Mark Sanford on Principles & Values
Republican SC Governor; previously Representative (SC-1)
"She went there, Gov. Sanford," said the debate's moderator.
"I couldn't hear what she said," Sanford responded. "Repeat it, I didn't hear it."
"Answer the question," Colbert Busch said.
"What was the question?" asked Sanford, who then answered the original question on spending.
Later, Sanford was reminded by a questioner that he voted to impeach President Bill Clinton because of his involvement with Monica Lewinsky and asked if he would vote that way again. "I would reverse the question," Sanford said. "Do you think President Clinton should be condemned for the rest of his life for a mistake he made in his life?"
Sanford is trying to rebound from a scandal that sidelined his political career. In 2009, Sanford, after telling his staff he was out hiking the Appalachian Trail, revealed that he was in Argentina with a woman he later became engaged to after divorcing his wife, Jenny. Before leaving office, Sanford avoided impeachment but was censured by the Legislature over state travel expenses he used for the affair. He also paid the largest ethics fine ever in S.C, $70,000.
After initially saying she was sure he was just taking some time away from the kids to write, Jenny Sanford changed her tone and her message. "I am being a mom today," she told CNN. "I have not heard from my husband." Clearly, something was not right.
A local reporter, acting on an anonymous trip, met Sanford as he stepped off a flight from Buenos Aires. Later that day, the governor held an emotional press conference. He confessed to being unfaithful to his wife and traveling to Argentina to meet his mistress.
Any presidential aspirations he had, needless to say, were gone. His career in state politics seemed to be effectively over.
For my part, I tried to shift the focus back to the reform agenda. Almost alone among political figures in the state, I did not push him to resign or be impeached. "The people of South Carolina have heard enough about the governor's personal life," I said at that time.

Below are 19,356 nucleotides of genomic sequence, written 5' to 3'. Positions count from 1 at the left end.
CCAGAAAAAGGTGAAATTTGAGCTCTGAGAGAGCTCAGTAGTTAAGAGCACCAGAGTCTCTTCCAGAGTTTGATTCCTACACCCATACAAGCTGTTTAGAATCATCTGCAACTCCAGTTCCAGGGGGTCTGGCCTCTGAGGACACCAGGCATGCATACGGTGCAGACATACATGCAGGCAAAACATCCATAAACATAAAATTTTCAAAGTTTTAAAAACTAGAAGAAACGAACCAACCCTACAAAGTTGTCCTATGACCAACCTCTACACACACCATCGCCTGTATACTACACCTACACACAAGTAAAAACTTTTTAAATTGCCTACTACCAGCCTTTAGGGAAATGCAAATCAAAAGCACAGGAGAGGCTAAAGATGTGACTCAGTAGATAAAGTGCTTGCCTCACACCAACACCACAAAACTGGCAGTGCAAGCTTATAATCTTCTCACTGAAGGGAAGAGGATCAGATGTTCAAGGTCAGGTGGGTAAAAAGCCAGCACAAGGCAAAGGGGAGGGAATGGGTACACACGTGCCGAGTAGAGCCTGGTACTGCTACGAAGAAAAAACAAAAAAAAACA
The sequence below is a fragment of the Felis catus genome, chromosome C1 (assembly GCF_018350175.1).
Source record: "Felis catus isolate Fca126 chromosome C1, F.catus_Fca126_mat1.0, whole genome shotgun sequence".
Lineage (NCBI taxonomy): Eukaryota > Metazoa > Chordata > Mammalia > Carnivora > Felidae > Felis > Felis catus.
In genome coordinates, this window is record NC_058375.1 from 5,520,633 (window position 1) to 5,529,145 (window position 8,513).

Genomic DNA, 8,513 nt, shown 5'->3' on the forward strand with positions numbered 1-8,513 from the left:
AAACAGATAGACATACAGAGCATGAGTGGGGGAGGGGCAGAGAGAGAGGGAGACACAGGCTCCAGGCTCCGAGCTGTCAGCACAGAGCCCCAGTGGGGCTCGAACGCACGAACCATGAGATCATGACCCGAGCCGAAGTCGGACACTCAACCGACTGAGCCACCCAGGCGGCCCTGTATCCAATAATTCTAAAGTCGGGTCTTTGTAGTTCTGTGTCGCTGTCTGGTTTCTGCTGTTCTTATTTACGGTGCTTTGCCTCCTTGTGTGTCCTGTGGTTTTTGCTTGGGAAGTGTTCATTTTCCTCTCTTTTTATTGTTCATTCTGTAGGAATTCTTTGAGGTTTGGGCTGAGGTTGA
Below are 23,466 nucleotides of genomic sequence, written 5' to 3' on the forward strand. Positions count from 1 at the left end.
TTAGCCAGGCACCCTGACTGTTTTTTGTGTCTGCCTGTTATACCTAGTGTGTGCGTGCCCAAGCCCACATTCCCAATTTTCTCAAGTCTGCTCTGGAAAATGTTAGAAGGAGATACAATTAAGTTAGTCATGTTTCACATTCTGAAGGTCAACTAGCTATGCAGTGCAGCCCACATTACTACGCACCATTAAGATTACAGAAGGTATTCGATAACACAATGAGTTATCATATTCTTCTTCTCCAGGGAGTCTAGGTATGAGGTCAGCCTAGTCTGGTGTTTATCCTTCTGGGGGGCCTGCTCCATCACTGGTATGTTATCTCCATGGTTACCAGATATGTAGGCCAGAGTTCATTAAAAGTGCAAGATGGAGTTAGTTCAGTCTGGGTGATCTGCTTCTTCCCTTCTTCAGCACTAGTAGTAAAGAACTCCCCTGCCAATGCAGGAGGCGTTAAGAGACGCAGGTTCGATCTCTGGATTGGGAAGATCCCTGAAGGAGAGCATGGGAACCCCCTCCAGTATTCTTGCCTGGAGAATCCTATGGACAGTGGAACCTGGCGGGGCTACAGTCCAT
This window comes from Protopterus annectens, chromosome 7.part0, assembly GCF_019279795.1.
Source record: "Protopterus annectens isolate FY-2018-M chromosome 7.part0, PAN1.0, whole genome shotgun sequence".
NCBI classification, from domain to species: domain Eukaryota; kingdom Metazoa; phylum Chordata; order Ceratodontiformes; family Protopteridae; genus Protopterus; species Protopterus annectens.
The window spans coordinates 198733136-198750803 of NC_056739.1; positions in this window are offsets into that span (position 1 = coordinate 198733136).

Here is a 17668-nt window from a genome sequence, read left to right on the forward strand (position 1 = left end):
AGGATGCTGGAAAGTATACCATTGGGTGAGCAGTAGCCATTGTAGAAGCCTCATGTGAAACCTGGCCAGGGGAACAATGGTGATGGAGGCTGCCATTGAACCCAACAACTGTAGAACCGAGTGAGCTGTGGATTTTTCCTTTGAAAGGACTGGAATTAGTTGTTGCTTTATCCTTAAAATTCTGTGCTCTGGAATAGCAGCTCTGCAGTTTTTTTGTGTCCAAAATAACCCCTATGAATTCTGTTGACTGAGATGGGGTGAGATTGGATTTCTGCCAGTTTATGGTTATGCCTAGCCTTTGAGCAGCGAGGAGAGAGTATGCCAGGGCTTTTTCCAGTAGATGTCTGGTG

You could say that Governor Sanford was lucky in his timing. The legislature had just recessed when the scandal broke. When the issue of impeachment was raised, some of the legislators maintained that the rules didn't allow an impeachment vote until the legislature reconvened in January 2010.
In typical Sanford fashion, the governor fired back by having a press conference outside Senator Thomas's law office. He accused his critics of "selective outrage" and showed that previous administrations had passed up economy class at least 230 times since 1984. He accused his opponents of playing politics. "Me hanging up the spurs 16 months out, as comfortable as that would be, it is wrong," he said.
I had studied the charges against the governor carefully. I continued to defend him against calls for his impeachment because I didn't believe his actions warranted impeachment.
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The GOP controls the Senate by just one vote. Even with today’s margin, the GOP doesn’t have effective control of the agenda as the Democrats use the filibuster to kill pro-growth reform or crucial judicial appointments. The next Senate could confirm two U.S. Supreme Court justices.
If the Republicans do manage to pick up a few extra seats in the Senate, there could also be an ideological shift toward pro-growth issues. Right now, the balance of power is in the hands of the RINO Republicans like Olympia Snowe and Arlen Specter. With a seat pick-up for the GOP, plus the addition of GOP superstars, Olympia and Arlen would no longer be deciding votes. We could move away from watered-down Republicanism toward a genuine pro-growth agenda.
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The stakes are mighty high in the Senate elections. That’s why we’re providing you now with our outlook for every competitive Senate race and a list of our top tier choices. The “A” List Candidates make this list because their races are competitive and they are the very best on economic issues. The “B” List Candidates are all in hotly contested races too, but they are not as rock solid on economic growth issues.
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As Republican Members of the House of Representatives and as citizens seeking to join that body, we propose not just to change its policies, but to restore the bounds of trust between the people and their elected representatives. That is why, in this era of official evasion and posturing, we offer instead a detailed agenda for national renewal, a written commitment with no fine print.
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